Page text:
Bid for new giant TV screen on Festival Square

The screen has been used sparingly since the London Olympics. Picture: Scott Louden
The screen has been used sparingly since the London Olympics. Picture: Scott Louden
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THE company responsible for Edinburgh’s giant TV wants to take it down and replace it with a new £500,000 modern, slimline version showing big sporting events, national occasions and Festival previews.

The screen in Festival Square was installed for the London 2012 Olympics but has not been used as much as planned and a recent bid to swivel the screen and show full motion advertisements was turned down by planners amid fears they could distract drivers and cause accidents.

But now London-based SIS Digital, which took over operation of the screen under a lease deal with the city council, is proposing a new initiative.

Patrick Noone, director of the company, said: “What we are going to do is have a competition to design a structure that will go into Festival Square with a double-sided digital screen in place of the current one.

“It will be a back-to-back screen built into an architecturally designed feature, which fits into the World Heritage site. The square has suffered from a lack of investment and looked boring and empty for many years.”

He said the plan included having static digital advertising on the screen.

“A proportion of the revenue generated from advertising would go to the council.”

Mr Noone said SIS Digital was in talks with Edinburgh College of Art about the design competition it hoped to run among its students, with a bursary of up to £15,000 as the prize for the winning entry.

The competition is expected to be launched within the next four weeks. He said the winning design would have to be attractive, practical and sustainable.

Mr Noone said the plan was to show big sporting events and special occasions but also allow the screen to be used for previews of Festival and Fringe shows. The rest of the time it would show static digital advertising between 7.30am and 10pm. The council turned down SIS Digital’s application in June to re-angle the screen by three metres to face oncoming traffic because they feared it could lead to crashes.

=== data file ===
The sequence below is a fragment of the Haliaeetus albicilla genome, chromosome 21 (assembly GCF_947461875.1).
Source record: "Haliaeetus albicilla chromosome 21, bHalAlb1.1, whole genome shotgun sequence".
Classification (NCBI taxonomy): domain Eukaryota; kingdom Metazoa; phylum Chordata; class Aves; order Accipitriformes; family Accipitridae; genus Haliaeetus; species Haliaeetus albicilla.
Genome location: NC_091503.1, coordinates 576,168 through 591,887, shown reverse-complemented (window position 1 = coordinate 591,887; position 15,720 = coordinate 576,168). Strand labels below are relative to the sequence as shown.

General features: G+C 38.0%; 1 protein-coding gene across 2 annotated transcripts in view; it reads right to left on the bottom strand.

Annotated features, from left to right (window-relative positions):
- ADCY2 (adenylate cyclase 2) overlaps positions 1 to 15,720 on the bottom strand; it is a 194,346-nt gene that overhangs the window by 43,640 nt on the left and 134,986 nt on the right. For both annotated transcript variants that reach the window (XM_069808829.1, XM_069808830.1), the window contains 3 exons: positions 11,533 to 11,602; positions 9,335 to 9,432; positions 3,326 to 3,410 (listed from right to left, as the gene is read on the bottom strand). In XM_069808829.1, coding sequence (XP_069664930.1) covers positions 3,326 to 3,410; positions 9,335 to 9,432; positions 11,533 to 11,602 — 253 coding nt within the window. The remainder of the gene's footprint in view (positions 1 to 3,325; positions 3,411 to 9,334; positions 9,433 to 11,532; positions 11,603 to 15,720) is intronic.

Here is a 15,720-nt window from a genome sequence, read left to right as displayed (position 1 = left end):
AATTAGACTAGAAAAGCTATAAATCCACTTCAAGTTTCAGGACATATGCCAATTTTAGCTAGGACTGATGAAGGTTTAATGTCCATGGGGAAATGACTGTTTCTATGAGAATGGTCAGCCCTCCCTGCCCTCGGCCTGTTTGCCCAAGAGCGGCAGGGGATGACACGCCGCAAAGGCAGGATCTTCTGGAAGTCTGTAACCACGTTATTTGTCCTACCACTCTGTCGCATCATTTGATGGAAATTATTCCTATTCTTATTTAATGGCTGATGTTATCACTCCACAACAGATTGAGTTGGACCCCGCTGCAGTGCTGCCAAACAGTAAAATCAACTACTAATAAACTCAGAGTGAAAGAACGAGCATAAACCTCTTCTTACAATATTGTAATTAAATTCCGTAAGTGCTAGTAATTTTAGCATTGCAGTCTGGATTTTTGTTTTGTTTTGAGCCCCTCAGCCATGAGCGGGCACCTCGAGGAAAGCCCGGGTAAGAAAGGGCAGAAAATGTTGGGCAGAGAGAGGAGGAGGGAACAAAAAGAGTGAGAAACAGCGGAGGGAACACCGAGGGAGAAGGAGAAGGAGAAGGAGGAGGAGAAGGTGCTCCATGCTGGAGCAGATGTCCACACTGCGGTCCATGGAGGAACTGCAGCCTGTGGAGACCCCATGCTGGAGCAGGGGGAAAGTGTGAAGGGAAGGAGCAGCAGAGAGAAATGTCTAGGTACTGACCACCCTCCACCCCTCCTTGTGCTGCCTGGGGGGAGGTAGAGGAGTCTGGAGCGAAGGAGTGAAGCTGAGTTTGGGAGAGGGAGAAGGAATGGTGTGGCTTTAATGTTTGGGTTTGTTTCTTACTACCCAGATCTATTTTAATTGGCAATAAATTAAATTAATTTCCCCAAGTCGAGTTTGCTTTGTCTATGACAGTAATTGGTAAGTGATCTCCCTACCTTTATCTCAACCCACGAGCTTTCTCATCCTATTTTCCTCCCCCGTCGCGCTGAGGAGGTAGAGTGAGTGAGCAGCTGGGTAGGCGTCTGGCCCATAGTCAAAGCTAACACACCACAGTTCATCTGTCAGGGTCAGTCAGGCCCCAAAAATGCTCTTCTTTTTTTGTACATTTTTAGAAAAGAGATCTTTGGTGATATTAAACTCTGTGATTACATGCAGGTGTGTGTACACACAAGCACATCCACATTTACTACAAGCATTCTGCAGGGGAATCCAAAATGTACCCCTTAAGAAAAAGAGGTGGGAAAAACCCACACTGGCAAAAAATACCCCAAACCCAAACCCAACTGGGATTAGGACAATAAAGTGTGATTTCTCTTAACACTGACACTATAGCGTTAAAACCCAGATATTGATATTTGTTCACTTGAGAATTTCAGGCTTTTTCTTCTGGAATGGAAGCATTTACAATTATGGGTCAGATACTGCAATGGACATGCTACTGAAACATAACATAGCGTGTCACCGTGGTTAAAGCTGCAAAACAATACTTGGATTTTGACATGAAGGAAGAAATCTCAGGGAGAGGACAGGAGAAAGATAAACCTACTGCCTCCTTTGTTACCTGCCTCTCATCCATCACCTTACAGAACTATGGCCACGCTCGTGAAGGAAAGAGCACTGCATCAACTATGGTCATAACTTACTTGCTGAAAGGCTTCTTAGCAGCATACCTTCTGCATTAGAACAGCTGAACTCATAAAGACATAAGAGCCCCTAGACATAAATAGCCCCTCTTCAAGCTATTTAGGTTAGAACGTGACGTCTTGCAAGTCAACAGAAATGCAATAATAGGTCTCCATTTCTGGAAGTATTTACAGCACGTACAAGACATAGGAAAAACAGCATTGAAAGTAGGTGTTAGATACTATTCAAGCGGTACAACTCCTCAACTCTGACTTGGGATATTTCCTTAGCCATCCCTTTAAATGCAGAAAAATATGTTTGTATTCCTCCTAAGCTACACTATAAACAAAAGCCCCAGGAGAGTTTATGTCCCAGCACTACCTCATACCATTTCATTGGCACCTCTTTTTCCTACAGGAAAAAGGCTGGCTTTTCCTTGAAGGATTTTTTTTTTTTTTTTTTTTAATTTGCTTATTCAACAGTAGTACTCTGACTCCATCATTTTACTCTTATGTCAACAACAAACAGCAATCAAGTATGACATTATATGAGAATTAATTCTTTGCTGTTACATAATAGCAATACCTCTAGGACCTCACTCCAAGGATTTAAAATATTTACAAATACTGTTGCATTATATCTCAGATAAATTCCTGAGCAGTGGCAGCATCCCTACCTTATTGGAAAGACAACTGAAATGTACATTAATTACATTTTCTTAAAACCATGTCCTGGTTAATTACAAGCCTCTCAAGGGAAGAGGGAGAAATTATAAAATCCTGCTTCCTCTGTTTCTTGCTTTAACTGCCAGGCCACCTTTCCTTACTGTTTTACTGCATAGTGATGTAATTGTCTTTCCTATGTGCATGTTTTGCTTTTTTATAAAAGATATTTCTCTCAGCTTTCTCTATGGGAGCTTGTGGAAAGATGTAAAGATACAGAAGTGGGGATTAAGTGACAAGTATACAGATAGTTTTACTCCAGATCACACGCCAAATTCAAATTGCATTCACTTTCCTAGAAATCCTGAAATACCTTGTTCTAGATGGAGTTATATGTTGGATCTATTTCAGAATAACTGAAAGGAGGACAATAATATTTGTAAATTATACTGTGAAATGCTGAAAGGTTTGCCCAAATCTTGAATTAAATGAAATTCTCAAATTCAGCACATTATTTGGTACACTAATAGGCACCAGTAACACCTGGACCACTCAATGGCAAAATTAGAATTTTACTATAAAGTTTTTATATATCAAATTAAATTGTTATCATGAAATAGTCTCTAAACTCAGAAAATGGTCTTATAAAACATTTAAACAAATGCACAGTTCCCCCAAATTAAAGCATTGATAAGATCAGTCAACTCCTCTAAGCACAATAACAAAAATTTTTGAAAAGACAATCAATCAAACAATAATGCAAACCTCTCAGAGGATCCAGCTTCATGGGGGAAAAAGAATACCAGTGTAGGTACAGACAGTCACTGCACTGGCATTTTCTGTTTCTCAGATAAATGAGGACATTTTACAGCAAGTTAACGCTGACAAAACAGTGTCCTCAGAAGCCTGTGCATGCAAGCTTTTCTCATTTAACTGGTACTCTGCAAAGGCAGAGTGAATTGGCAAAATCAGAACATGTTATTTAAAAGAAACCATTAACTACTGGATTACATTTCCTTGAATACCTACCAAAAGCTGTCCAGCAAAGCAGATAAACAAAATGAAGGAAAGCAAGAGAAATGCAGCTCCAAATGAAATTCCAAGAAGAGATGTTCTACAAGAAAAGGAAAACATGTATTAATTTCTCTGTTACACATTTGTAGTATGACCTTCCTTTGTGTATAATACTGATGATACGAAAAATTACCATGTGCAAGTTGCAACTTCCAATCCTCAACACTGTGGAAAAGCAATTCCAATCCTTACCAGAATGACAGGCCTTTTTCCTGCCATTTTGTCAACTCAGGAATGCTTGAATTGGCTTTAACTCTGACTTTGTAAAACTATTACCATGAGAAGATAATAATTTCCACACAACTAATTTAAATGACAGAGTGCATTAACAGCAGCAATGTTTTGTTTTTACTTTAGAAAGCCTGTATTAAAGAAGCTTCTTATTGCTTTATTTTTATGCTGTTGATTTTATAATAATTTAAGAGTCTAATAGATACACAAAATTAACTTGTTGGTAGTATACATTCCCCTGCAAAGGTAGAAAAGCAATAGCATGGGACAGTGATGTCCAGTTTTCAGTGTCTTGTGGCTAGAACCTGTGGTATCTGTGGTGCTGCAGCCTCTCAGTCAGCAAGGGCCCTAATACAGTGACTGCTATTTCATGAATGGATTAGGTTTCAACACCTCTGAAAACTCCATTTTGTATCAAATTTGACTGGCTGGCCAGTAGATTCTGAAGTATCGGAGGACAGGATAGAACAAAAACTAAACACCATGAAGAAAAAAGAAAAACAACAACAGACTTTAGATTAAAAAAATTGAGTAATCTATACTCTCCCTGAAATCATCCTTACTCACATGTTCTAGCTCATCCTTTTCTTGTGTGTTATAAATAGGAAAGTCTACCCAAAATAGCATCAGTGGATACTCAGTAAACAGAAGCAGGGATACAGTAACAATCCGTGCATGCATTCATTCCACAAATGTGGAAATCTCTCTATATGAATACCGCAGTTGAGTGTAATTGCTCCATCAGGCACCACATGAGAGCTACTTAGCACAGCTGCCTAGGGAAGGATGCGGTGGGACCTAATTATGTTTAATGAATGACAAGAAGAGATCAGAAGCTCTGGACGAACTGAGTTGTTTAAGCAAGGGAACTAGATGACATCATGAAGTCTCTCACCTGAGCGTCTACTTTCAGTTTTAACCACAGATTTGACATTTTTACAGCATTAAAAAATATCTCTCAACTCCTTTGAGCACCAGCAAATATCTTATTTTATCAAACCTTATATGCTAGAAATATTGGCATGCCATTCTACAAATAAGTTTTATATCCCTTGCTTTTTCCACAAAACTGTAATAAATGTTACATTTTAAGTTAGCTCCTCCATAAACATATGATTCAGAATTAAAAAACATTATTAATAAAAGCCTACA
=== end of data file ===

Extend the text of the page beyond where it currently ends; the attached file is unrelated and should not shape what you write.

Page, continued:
Mr Noone said: “We will put the screen on gearing system so we can turn it into the square when there’s a screening and then have it perpendicular to the road the rest of the time.”

Steve Cardownie, the council’s festival and events champion, said he saw a lot of potential in the proposal. He said: “Handled properly, it could be a welcome addition to what is of offer on Lothian Road. A lot of major cities have these big screens and they are well received by the public. If a private company wants to take over the screen and run it at no cost to the council then that is worth exploring.”

However, City Centre Tory councillor Joanna Mowat said she had never been a fan of the giant TV. She said: “I think it detracts from the area. We’ve had it for about four years and only Andy Murray’s Wimbledon win really saw crowds watching it.”